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California schools inspire students and teachers to keep their “heads in the cloud”

Editor's note: California schools are seeing great success with Google for Education. We talked to educators and administrators to reflect on how technology has changed what it means to teach and learn in California. From encouraging strategic thinking to improving writing skills, technology has enhanced the learning experience for students across the state.

For California students, backpacks are getting lighter as schools turn to Chromebooks, Google Apps for Education and cloud-based education apps in place of textbooks, pencils and paper. This new approach to learning is helping students improve their writing and critical thinking skills, while helping teachers and staff increase productivity. Inspired by how schools are innovating with cloud technology across the region, we’re highlighting a few of the successes in California schools:

1. Using the cloud to improve writing quality and creativity 


While writing is predominantly a solitary activity, timely feedback is crucial for helping students to improve their skills. Between 2010 and 2014, the administration at Del Mar Union School District in San Diego introduced Chromebooks and Google Apps for Education to all third through sixth grade classes at all eight schools throughout the district. With these new tools, Del Mar’s staff has seen students’ writing quality dramatically improve. With access to the cloud, students can easily share their assignments with other students and teachers to receive feedback immediately. By storing documents in Google Drive, students can also rest assured that their most recent work is saved and secure.

This new model of classroom collaboration inspires students to experiment and take more risks, knowing that they’ll receive feedback from teachers before getting a final grade. “Students’ vocabulary has increased. Now they’re using ‘million dollar words’ instead of ‘five dollar words’,” says fourth-grade teacher Stephanie Sullins. “They’re not afraid of making a mistake.”

Chromebooks and Google Apps have also been vital in meeting rigorous Common Core State Standards for writing. “The number of students reaching the top score on the state writing tests dramatically increased after the introduction of Chromebooks,” Sullins says.

2. Using the cloud to create an interactive educational environment


Los Angeles’ KIPP Academy of Opportunity and KIPP LA Prep discovered that the ability to work together, aided by cloud-based tools, pushes students to think more critically. As part of Google’s pilot program that began in spring 2011, the school district introduced 400 Chromebooks — a number that has now grown to 5,000 Chromebooks with hundreds more added each year. KIPP LA decreased their costs by deploying Chromebooks because they no longer needed to purchase expensive software licenses, servers, security solutions and maintenance plans for each device.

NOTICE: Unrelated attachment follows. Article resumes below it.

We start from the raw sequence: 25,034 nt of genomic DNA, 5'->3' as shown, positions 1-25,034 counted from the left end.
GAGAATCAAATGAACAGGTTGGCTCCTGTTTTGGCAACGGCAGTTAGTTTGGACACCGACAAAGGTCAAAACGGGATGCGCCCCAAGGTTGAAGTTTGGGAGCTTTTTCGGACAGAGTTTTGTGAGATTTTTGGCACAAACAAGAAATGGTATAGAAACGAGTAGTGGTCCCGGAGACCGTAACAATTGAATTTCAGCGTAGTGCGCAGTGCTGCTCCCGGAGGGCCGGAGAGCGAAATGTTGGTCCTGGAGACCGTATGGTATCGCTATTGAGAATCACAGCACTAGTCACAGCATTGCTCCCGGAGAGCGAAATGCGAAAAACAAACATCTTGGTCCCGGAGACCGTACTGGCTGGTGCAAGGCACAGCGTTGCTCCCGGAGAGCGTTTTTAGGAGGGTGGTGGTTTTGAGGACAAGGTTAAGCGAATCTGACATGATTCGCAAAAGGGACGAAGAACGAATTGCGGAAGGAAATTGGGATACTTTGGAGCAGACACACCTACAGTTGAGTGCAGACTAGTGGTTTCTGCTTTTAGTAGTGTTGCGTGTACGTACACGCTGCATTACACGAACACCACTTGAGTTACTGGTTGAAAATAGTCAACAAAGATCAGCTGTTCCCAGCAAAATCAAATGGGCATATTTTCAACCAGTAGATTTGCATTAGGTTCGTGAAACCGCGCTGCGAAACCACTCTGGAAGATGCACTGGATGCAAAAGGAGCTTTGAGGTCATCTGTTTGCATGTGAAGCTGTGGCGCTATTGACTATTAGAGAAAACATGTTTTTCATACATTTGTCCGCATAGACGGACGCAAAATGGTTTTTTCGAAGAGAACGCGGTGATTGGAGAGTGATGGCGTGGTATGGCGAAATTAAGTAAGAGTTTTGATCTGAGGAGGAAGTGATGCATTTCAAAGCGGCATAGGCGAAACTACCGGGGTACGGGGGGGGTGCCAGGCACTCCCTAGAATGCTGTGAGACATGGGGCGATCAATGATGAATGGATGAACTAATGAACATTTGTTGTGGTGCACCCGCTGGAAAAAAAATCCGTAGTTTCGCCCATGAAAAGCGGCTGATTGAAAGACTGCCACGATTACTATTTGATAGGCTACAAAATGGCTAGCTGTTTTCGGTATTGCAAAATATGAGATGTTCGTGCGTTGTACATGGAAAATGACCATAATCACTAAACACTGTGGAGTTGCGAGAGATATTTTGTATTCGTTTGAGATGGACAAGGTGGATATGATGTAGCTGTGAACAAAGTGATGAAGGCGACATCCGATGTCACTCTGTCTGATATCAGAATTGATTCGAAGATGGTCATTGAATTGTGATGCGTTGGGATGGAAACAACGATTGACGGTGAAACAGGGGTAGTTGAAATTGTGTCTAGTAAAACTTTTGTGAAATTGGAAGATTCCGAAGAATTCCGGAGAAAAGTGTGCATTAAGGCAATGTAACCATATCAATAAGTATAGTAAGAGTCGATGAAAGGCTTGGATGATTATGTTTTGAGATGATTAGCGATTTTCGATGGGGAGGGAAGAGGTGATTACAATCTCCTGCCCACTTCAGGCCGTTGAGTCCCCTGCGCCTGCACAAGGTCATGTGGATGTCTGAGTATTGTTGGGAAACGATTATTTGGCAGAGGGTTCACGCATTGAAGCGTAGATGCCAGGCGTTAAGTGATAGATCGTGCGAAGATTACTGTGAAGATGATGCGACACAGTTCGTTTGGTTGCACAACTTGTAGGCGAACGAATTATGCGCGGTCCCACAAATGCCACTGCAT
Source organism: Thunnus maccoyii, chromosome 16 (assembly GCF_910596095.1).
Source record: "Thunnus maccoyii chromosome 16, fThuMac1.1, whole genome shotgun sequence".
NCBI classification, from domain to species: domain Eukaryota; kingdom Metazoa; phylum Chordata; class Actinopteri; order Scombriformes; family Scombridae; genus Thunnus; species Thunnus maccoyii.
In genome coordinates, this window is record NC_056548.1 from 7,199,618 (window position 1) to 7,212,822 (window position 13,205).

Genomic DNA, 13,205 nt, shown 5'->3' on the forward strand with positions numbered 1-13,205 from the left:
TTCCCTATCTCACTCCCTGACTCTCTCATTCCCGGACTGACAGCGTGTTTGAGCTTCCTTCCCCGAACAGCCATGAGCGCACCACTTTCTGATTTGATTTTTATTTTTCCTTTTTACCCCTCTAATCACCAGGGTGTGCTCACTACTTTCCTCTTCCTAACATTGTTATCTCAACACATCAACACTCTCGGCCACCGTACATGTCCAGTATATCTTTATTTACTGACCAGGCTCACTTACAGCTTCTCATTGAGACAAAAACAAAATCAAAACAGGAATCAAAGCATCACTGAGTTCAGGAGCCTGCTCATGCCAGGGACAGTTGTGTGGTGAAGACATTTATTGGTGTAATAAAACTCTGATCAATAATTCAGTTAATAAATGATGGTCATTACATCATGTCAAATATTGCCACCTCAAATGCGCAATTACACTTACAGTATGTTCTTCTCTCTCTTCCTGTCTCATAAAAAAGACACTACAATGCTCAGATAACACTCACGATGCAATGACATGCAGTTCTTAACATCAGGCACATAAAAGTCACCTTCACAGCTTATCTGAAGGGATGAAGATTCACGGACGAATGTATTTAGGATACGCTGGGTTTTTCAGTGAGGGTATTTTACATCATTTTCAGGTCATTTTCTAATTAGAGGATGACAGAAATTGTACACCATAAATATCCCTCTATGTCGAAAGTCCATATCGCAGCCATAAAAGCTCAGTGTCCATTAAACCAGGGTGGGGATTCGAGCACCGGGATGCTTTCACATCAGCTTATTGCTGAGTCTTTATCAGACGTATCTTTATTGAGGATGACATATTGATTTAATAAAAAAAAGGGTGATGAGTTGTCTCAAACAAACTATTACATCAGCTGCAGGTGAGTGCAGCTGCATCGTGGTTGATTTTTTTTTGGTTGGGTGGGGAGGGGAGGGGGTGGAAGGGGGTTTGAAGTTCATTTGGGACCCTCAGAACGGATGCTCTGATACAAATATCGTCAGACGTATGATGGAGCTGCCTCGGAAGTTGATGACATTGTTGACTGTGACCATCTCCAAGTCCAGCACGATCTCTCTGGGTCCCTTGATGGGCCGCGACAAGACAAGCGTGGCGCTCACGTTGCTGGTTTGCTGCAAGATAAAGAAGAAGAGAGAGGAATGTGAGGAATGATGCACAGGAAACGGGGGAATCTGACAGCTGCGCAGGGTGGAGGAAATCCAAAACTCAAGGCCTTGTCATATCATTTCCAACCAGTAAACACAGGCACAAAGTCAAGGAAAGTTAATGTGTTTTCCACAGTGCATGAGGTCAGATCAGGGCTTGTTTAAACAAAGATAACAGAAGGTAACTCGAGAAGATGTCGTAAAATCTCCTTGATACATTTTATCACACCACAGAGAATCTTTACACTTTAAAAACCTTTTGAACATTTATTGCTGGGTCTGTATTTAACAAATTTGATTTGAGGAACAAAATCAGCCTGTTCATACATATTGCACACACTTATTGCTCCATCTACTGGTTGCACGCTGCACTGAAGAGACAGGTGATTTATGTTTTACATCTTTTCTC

The educational impact for students has been notable. There has been a big shift from direct instruction and memorization of notes to an interactive classroom. Now, students work with one another on projects and share information through Google Hangouts and Google Drive.

“Students create and collaborate, rather than memorize and regurgitate,” said James Sanders, a former social science teacher at KIPP LA Schools. “It’s a better, more authentic model for learning.” As one of Sander’s students explains: “We walk into a social studies class, grab a computer, and check out Mr. Sanders’s blog, then we follow the tasks he sets.”

3. Using the cloud to inspire teachers and students to think outside the box 


The Dublin Unified School District’s teachers and staff needed a better solution for communication and for helping students stay organized. They piloted Google Apps for Education and Google Classroom, and received rave reviews from parents, teachers and students. Now, teachers, students and staff enjoy having one unified platform for email, calendar and document sharing — accessible anytime, from any device.

Technology has become deeply entrenched in Dublin schools. Dublin High School includes among its student body, Hania Guiagoussou, the youngest recipient to-date of Oracle’s Duke’s Choice Award for java programming. At Dublin High School, Guiagoussou was one of the many students who participated in the school’s computer programming class. Now, her first project, WaterSaver, is an award-winning, Java-based system that intelligently controls water sources. Guiagoussou’s story is one of many where technology has inspired a student to reach farther than she ever expected. 

Collaboration and sharing in the cloud has made it infinitely easier for schools to exchange information. Using Google Classroom, a student can share writing assignments with a teacher and receive instant feedback. With a few taps, a teacher can share lesson plans or curriculum ideas with her colleague using the Drive mobile app. Administrators know who’s attending the next staff meeting by glancing at a Calendar invite. California schools are doing incredible things by taking a leap toward the cloud.

Check out more inspirational stories from schools.

We’ve heard great stories from many of you about how you’re using technology to do amazing things in your schools, so we're going across the U.S. to see for ourselves! Check out the map below to see where we’ve been. We’d love to hear what’s happening in your state, so please share your story on Twitter or Google+ and tag us (@GoogleForEdu) or include the #GoogleEdu hashtag.
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